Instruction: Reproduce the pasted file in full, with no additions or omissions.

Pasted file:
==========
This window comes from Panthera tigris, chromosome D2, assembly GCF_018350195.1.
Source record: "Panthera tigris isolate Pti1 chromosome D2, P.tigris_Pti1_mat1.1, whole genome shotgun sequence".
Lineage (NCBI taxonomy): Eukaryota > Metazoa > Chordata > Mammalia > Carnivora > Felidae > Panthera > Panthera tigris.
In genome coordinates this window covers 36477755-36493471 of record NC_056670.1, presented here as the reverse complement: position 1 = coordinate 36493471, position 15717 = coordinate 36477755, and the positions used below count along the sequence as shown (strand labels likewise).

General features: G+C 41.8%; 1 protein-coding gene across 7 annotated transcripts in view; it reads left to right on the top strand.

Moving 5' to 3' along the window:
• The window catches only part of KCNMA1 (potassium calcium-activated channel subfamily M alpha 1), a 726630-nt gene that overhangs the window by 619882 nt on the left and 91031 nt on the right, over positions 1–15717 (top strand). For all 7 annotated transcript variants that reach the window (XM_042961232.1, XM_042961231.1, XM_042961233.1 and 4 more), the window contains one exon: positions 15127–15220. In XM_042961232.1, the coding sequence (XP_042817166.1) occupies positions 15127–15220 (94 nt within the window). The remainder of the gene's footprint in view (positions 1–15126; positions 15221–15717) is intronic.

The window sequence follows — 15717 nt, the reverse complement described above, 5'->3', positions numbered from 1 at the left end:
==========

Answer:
This window comes from Panthera tigris, chromosome D2, assembly GCF_018350195.1.
Source record: "Panthera tigris isolate Pti1 chromosome D2, P.tigris_Pti1_mat1.1, whole genome shotgun sequence".
Lineage (NCBI taxonomy): Eukaryota > Metazoa > Chordata > Mammalia > Carnivora > Felidae > Panthera > Panthera tigris.
In genome coordinates this window covers 36477755-36493471 of record NC_056670.1, presented here as the reverse complement: position 1 = coordinate 36493471, position 15717 = coordinate 36477755, and the positions used below count along the sequence as shown (strand labels likewise).

General features: G+C 41.8%; 1 protein-coding gene across 7 annotated transcripts in view; it reads left to right on the top strand.

Moving 5' to 3' along the window:
• The window catches only part of KCNMA1 (potassium calcium-activated channel subfamily M alpha 1), a 726630-nt gene that overhangs the window by 619882 nt on the left and 91031 nt on the right, over positions 1–15717 (top strand). For all 7 annotated transcript variants that reach the window (XM_042961232.1, XM_042961231.1, XM_042961233.1 and 4 more), the window contains one exon: positions 15127–15220. In XM_042961232.1, the coding sequence (XP_042817166.1) occupies positions 15127–15220 (94 nt within the window). The remainder of the gene's footprint in view (positions 1–15126; positions 15221–15717) is intronic.

The window sequence follows — 15717 nt, the reverse complement described above, 5'->3', positions numbered from 1 at the left end: